Guide to Dental Implants

Missing teeth is a common dental problem, which is not bound to a certain gender or age. At some point in life, one or the other individual suffers from this problem. Missing teeth are often means of social embarrassment for people. However, advancement in the field of dentistry has lead to number options that could be utilized in order to replace missing teeth – Dental implants is one of them!

 

What is a dental implant?

Dental implants are, by far, modern dentistry’s finest option for replacing missing teeth. A tooth is made up of two essential parts:

 

  1.       Crown – the visible part, present above the gum line
  2.       Root –  the hidden part, present inside the bone

A dental implant replaces the root part of the missing tooth. For final touches, it is topped up by an artificial but real looking dental crown.

 

How does it work?

Dental Implant procedure is normally performed under local anesthesia, which involves numbing of the area where the implant has to be positioned. It is a comparatively comfortable procedure. However, it does engage minute vibrations while preparing the bone site, which are mostly tolerable by the patients. Moreover, it does not leave any open wounds at the completion of the implant. This lessens the risk of any post operative soreness.

An implant usually requires a time frame of about two to four months to sync with the bone. It is after the crown has completely fused with the bone that the artificial crown is placed upon it. The healing speed is dependent upon the bone density – greater is the bone density, faster is the implant’s integration with the bone.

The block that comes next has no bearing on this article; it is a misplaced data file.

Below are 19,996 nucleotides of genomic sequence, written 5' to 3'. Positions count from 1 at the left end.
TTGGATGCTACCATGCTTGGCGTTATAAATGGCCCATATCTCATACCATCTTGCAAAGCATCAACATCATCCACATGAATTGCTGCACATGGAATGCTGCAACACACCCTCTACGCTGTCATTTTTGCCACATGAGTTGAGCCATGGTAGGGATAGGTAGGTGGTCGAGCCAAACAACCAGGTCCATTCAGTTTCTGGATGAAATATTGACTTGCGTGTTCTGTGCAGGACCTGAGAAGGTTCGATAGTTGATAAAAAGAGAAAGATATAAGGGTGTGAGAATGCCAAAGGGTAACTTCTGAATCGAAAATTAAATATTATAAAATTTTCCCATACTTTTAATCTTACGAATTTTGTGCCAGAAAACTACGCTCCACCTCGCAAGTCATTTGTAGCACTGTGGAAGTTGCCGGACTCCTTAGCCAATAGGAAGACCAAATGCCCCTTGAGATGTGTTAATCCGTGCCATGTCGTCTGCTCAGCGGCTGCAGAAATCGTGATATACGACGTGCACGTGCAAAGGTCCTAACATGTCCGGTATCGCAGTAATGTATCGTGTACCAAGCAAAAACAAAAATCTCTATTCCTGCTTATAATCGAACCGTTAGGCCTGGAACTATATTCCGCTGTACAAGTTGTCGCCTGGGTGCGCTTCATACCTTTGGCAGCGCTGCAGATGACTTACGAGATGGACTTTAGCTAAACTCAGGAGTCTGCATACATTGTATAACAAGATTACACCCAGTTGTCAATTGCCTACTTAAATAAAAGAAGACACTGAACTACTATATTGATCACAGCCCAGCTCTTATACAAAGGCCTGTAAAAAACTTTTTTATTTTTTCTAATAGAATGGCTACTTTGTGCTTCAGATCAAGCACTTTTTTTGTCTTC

Once the stage of integration has been accomplished successfully, an artificial yet original looking crown is prepared by the dentist to be placed upon the implant. It is designed in a manner which enables it to appear and function exactly like an original tooth.

 

Who is an appropriate candidate for Dental Implants?

To determine whether you are a suitable candidate for dental implants or not, you will have to get your mouth thoroughly examined by a dentist. They will examine the volume and density of bone present in the area of your missing tooth. After all, a certain amount of bone is required in order to support an implant. However, even if your bone is deficient, you can benefit from basic bone regeneration techniques to restore the health of your bone. This will improve the bone density, making it all the more supporting to hold up an implant.

 

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